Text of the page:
In a library or nonprofit environment, the most obvious application would be for public computing centers. One can, in theory, serve more patrons and clients using fewer resources, while reducing the total cost of ownership. It would be easier to deploy specialized desktops — ones with games for teens, others for specialized research, or some with specific office apps for job seekers — depending on the hour or demand. For organizations with branch offices or remote workers, desktop virtualization would help standardize technology and applications regardless of geography or location. This also allows data to be separated from a physical machine, prompting some to call this "desktop as a service."
For the most part, desktop virtualization is (for the moment) targeted toward larger enterprises with robust networks to deliver a seamless user experience. Vendors such as VMWare and Citrix tout high-end graphics capabilities to potential users as to assuage them of performance concerns. You would also need a powerful, well managed datacenter in the back-end to support such an environment. Most importantly for an organization, your cost savings are better realized when you shift from managing individual machines to managing thin-client users accessing virtual desktops. However, that wouldn't be the case for, perhaps, a small library serving 20 public computing users (though it's conceivable that a small state or county with a fast and robust network can deliver desktops throughout the branches across the state or county.)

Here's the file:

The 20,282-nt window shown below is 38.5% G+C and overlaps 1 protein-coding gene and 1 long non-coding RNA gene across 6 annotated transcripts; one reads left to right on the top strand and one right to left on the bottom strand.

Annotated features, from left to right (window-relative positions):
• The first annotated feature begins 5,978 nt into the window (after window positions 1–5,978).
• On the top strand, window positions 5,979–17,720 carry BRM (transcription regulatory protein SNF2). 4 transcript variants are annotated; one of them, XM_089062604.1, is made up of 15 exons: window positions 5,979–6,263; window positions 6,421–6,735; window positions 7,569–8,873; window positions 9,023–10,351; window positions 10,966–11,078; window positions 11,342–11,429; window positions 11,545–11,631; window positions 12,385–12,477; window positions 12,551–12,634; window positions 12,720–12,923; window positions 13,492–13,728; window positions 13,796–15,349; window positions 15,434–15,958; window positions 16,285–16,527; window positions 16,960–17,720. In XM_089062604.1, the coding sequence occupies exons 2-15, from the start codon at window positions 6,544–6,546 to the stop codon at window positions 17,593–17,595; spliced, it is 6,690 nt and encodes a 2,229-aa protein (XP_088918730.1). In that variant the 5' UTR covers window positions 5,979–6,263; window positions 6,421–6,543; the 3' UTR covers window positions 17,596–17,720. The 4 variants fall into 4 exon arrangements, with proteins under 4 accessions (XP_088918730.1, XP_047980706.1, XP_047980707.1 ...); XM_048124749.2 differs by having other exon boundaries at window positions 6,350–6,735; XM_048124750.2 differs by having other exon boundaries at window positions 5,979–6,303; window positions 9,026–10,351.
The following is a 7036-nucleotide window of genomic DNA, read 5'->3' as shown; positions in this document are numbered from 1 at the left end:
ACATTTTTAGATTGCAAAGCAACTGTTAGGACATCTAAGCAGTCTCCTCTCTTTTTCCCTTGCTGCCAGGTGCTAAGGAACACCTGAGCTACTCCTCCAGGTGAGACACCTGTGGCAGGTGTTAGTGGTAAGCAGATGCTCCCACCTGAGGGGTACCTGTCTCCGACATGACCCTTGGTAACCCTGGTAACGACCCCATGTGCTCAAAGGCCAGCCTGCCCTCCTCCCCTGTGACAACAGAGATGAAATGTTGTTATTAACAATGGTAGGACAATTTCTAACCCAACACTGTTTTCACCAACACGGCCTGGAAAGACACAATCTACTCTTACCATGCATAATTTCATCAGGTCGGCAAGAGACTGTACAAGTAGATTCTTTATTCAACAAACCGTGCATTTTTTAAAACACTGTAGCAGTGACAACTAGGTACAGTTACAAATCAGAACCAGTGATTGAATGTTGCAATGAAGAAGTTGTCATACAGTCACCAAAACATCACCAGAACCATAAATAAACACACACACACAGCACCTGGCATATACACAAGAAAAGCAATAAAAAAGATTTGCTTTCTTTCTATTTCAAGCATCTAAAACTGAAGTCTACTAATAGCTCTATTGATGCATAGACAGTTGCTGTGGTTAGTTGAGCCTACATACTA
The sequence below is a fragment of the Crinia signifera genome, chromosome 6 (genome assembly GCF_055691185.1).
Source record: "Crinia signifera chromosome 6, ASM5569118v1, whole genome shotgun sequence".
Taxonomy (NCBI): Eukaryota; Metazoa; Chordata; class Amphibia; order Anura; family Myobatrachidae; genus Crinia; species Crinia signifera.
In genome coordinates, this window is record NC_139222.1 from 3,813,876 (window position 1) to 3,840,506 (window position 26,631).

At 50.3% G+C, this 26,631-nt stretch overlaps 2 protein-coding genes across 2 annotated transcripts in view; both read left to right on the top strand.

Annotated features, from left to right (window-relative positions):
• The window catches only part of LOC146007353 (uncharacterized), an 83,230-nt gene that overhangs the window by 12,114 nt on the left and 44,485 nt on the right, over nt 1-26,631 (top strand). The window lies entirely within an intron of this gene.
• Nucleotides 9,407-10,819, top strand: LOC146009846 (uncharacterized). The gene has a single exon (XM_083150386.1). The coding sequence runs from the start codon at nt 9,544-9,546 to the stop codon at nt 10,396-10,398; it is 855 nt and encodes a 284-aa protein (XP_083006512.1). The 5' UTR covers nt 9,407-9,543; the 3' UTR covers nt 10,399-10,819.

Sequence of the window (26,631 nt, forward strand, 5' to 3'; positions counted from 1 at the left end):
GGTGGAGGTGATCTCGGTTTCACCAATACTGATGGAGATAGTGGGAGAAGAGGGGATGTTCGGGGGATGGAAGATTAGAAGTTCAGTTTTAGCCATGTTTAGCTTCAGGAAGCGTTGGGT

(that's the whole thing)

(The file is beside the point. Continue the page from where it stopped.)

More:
Multi-seat computing, therefore, has been and will continue to be marketed toward the users and organizations that are less well resourced in terms of technology, as well as overall lower user demands. For nominal web browsing and basic PC tasks, multi-seat computing is fully adequate using only a moderately powerful desktop computer. For example, Windows Multipoint Server was released with academic licensing to schools, and only recently made available to libraries and nonprofits at TechSoup. NComputing, a maker of multi-seat computing devices and software, also highlights the impact of their technology in less well-funded school districts with limited IT budgets. Even for sectors with bigger budgets, if data processing or information management is less of a requirement for the end user, they can ostensibly consider multi-seat computing as well.
In sum, with multi-seat computing, you get the benefit of reduced per user cost, but you would still have to ensure that you perform the proper maintenance and security tasks for a shared computer as you would for a physical machine; you just have less machines to manage. With desktop virtualization, it still relies on more traditional server-client infrastructures, but you can have a more robust user experience and better scalability.
As high end hardware becomes niche products needed only by specialized workers like programmers and video editors, yet at the same time lightweight products like smartphones and tablets become more powerful, we can expect the proliferation of virtualized desktop setups in the near future. Virtualized desktops and mutli-seat computing are only the intermediate manifestations of this overall trend. In fact, operating systems themselves are being redesigned to harness the power of ubiquitous networks and cloud services. For IT administrators in nonprofit and libraries, these developments may bring about efficiency not only for the public computing center computer, but perhaps eventually for the entire organization as well.
Image: Virtual network, Shutterstock